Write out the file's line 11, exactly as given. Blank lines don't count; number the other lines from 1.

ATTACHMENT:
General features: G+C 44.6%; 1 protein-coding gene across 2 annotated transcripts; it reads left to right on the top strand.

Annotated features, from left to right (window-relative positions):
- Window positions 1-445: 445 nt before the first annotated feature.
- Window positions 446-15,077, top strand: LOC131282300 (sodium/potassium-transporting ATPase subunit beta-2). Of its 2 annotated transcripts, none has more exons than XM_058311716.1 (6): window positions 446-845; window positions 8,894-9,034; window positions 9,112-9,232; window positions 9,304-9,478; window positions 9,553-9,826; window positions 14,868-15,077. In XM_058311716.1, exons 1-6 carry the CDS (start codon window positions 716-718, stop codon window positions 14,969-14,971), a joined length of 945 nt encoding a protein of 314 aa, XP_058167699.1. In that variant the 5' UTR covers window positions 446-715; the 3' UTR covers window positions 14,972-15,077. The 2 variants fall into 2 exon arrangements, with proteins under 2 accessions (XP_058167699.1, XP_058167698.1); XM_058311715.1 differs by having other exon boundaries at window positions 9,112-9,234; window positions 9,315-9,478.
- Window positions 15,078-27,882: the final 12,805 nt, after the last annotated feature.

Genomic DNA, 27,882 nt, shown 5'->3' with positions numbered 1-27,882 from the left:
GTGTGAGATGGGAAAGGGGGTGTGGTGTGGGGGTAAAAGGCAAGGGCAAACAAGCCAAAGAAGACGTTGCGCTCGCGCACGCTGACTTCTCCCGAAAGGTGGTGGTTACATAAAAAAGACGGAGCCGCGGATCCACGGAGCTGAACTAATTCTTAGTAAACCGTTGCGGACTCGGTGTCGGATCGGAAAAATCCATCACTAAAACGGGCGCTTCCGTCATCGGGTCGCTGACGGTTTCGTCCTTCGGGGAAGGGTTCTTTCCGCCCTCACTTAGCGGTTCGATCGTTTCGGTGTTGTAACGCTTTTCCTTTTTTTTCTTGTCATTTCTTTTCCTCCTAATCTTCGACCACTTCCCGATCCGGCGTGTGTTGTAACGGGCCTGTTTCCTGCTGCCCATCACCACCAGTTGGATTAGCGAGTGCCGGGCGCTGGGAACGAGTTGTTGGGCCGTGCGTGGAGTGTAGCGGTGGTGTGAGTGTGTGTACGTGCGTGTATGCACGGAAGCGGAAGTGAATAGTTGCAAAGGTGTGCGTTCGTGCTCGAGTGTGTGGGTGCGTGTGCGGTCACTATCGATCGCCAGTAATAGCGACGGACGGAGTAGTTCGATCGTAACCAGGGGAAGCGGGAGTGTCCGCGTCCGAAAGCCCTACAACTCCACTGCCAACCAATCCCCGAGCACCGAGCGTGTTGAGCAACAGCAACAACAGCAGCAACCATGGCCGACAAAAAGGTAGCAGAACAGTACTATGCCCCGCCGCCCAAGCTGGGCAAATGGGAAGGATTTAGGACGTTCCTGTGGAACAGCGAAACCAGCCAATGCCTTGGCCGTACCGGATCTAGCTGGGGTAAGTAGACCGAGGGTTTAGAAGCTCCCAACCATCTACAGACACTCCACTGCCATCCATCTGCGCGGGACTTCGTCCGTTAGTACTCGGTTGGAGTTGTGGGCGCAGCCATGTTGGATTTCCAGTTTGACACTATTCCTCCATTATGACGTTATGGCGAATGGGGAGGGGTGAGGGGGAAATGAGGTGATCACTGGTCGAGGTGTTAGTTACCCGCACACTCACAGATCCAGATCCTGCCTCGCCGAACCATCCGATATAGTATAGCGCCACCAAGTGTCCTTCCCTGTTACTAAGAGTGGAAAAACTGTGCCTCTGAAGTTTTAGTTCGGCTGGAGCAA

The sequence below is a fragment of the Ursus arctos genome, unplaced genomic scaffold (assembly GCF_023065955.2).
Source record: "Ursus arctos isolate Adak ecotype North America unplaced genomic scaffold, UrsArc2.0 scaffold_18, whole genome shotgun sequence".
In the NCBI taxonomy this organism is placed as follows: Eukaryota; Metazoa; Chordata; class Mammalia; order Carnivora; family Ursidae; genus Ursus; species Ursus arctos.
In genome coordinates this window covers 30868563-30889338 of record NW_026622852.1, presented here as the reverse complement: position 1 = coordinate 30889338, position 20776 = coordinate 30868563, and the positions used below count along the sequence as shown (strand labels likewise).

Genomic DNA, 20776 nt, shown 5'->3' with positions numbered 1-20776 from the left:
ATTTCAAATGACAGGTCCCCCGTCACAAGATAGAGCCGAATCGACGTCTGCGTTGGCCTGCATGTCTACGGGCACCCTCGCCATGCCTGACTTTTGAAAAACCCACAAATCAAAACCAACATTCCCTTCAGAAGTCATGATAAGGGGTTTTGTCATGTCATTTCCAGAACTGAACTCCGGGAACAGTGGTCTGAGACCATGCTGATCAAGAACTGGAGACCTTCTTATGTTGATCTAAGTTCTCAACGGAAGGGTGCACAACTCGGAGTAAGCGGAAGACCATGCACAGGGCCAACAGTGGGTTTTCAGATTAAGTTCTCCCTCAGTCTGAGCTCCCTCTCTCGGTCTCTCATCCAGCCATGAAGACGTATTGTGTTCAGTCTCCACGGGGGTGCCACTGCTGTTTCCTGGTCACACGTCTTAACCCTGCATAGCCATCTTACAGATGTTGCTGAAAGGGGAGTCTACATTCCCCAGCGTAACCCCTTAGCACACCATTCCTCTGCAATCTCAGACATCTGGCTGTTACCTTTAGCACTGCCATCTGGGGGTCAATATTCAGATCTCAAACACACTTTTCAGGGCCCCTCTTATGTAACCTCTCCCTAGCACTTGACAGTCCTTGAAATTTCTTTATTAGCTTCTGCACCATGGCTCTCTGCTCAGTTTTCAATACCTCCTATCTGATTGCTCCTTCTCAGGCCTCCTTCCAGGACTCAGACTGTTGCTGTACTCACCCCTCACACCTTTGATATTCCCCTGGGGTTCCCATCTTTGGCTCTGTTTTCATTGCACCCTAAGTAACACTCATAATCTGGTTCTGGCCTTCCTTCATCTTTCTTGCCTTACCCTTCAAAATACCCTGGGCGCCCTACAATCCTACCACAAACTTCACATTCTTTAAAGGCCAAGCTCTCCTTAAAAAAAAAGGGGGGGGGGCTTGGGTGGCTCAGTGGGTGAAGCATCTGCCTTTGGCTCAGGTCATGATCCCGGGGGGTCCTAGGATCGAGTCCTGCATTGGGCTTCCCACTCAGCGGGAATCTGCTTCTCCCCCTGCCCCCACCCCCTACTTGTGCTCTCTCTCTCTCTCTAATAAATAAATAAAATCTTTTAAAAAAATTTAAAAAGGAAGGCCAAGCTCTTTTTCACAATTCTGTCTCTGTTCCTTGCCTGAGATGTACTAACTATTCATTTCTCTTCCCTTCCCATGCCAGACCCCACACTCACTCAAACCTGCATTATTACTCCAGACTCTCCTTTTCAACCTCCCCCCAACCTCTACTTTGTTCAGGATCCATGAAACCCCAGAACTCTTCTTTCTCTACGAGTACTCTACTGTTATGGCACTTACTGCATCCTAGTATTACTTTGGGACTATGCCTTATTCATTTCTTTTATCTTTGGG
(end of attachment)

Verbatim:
In genome coordinates this window covers 30868563-30889338 of record NW_026622852.1, presented here as the reverse complement: position 1 = coordinate 30889338, position 20776 = coordinate 30868563, and the positions used below count along the sequence as shown (strand labels likewise).